Lately, I’ve been getting junk email requesting participation in the first annual New School alumni email list.
I even got a postcard — printed on cheap yellow cardstock more befitting a flier for lunch specials at my local Chinese place— imploring me to participate. Sometimes I receive phone calls too. The person on the other end of the line wants to talk about my supposed career, but usually I ask them what they had for lunch, what they thought about last night’s episode of “American Horror Story,” or if they’re happy with the conditioner they use, and they hang up on me before we actually discuss my post-graduate life.
But then again, the chipper young girl on the other end of the phone, who I’m presuming took the job because being sold into sex slavery seemed too glamorous, probably wouldn’t even put what I told her into the official report.
“Can we do something about all the suicide imagery?” her superior would say. “Maybe we could do without the abundance of existential dread.”
Because really, at this point, if someone told me they were thinking of enrolling at The New School, I would ask them if they’d ever thought of some kind of tradesman’s school or technical college. I’d ask if they’d ever thought about being a plumber, carpenter, computer repair person or lab rat for testing vaccines against exotic new viruses. Going to a liberal arts school, where you get to indulge creative endeavors and are urged to “unpack” great works of literature, gets you exactly one thing: a fuck-load of debt. Oh, excuse me, two things: 50 pages of an unfinished novel and a fuck-load of debt.
I graduated in May, 2010, and in the rough year-and-a-half since, my primary feeling has been dread. Everything I do or spend or experience is now measured against whether or not I’m going to make my student loan payments each month (there are three of them), with the overwhelming feeling that, equipped with my New School-acquired skills, I am never ever going to daisy-chain a career together.
Choosing to be a writer probably meant that I was never going to be a millionaire, unless I created a series of novels about a snappy female detective who is also a vampire (who is also a werewolf), but you also never expect your post-collegiate life to be such a drag. I write for a prominent movie website, a local newspaper and the international version of a cable channel that used to be known for playing music videos — all while working a dreary, full-time retail job that pays for my health insurance. In the words of Rick Ross: “Everyday I’m hustlin’.”
Maybe that’s another thing that The New School has given me: a dogged unwillingness to settle down; a refusal to get a real adult job that will pay my bills and allow me to one day purchase a home or a sizable boat. I could probably work at a hedge fund or balloon factory if I really wanted. But gone would be the sense of danger of whether or not I’m going to be able to pay for my dinner at Chipotle on any given night.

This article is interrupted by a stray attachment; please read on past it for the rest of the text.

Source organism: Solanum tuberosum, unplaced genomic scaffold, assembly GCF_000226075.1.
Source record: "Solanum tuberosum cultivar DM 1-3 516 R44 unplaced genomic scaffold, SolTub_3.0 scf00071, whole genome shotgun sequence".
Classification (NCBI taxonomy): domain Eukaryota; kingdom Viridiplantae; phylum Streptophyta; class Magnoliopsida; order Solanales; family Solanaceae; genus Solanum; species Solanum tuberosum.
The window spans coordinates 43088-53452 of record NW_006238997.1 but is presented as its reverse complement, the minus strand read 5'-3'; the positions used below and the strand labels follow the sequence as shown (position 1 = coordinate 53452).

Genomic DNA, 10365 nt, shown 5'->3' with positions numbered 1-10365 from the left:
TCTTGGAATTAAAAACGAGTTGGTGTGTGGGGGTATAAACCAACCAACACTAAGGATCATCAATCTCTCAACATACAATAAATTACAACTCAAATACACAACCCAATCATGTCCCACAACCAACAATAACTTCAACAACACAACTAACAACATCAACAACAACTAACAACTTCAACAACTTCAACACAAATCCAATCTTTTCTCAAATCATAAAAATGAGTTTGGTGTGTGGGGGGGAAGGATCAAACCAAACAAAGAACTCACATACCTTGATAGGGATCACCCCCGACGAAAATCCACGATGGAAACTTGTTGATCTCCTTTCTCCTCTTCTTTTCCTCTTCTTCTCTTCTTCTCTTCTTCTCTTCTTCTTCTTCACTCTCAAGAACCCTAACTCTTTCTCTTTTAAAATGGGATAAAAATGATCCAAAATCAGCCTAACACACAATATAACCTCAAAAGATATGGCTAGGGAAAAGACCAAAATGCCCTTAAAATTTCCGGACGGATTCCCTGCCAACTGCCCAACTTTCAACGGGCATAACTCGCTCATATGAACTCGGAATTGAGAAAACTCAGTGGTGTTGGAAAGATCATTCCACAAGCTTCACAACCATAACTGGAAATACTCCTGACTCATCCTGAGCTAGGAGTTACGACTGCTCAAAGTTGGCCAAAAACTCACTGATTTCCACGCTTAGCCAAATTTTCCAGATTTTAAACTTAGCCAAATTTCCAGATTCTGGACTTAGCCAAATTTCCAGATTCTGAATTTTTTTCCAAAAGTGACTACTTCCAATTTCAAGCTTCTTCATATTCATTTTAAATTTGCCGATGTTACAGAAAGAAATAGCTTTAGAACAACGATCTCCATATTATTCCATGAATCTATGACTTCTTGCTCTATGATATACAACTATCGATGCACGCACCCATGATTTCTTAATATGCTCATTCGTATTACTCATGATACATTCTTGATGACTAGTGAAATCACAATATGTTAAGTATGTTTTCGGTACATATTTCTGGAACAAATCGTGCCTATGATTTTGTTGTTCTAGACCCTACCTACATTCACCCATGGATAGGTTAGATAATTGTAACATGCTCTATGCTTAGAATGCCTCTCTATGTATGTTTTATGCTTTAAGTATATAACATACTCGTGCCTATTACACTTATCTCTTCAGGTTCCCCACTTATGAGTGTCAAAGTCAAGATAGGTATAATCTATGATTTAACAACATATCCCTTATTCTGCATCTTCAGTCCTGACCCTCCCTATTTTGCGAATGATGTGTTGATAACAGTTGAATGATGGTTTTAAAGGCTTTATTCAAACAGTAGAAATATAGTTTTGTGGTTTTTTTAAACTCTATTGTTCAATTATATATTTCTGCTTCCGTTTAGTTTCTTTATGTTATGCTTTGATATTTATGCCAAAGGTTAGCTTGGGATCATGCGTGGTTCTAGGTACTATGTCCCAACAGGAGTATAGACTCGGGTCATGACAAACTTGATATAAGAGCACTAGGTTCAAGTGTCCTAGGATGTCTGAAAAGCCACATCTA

Big schools like Yale or Harvard will help you get jobs, but when you go to a school that’s named after the father of the bad guy from “Avatar,” all you get is a shrug and an enlarged sense of liberal guilt. When I tell people where I went to school, I’m usually met with a puzzled expression akin to coming across a really tricky crossword puzzle clue. Then I’ll say “Have you ever seen ‘Project Runway?’” which makes things a little clearer.
If I had to give any advice to current New Schoolers, it’s the following: don’t wait for school to be over to start doing what you want to do. I’ve been out of college for a year, but I’ve been working as a professional writer for more than half a decade. And that’s actual paid-by-the-word work, not unpaid internships. Which is another piece of advice: If you’re good enough at something, don’t do it for free. (This includes making coffee or filing papers.) Someone will pay you out there. It’s important for your sense of self worth and for career advancement. Especially now, in these dour economic times, companies are flagrantly taking advantage of the over-educated and under-employed. But you can do better. In New School phraseology, unpack your destiny. And when someone from your alma mater calls about an alumni survey, tell them you got a great new job training wolves for the U.S. military, then wait for the warm sound of the dial tone to gloriously envelop you.
Drew Taylor was honorably discharged from Eugene Lang College in the summer of 2010. After a fruitful walkabout, where he discovered his spirit animal was a marmoset with a cocaine problem, he decided to tough it as a freelance journalist. He currently writes for Indiewire’s “The Playlist” blog and conducts embarrassing celebrity interviews for MTV International.(Next time you’re in Peru, check him out.) He can be stalked at www.twitter.com/DrewTailored.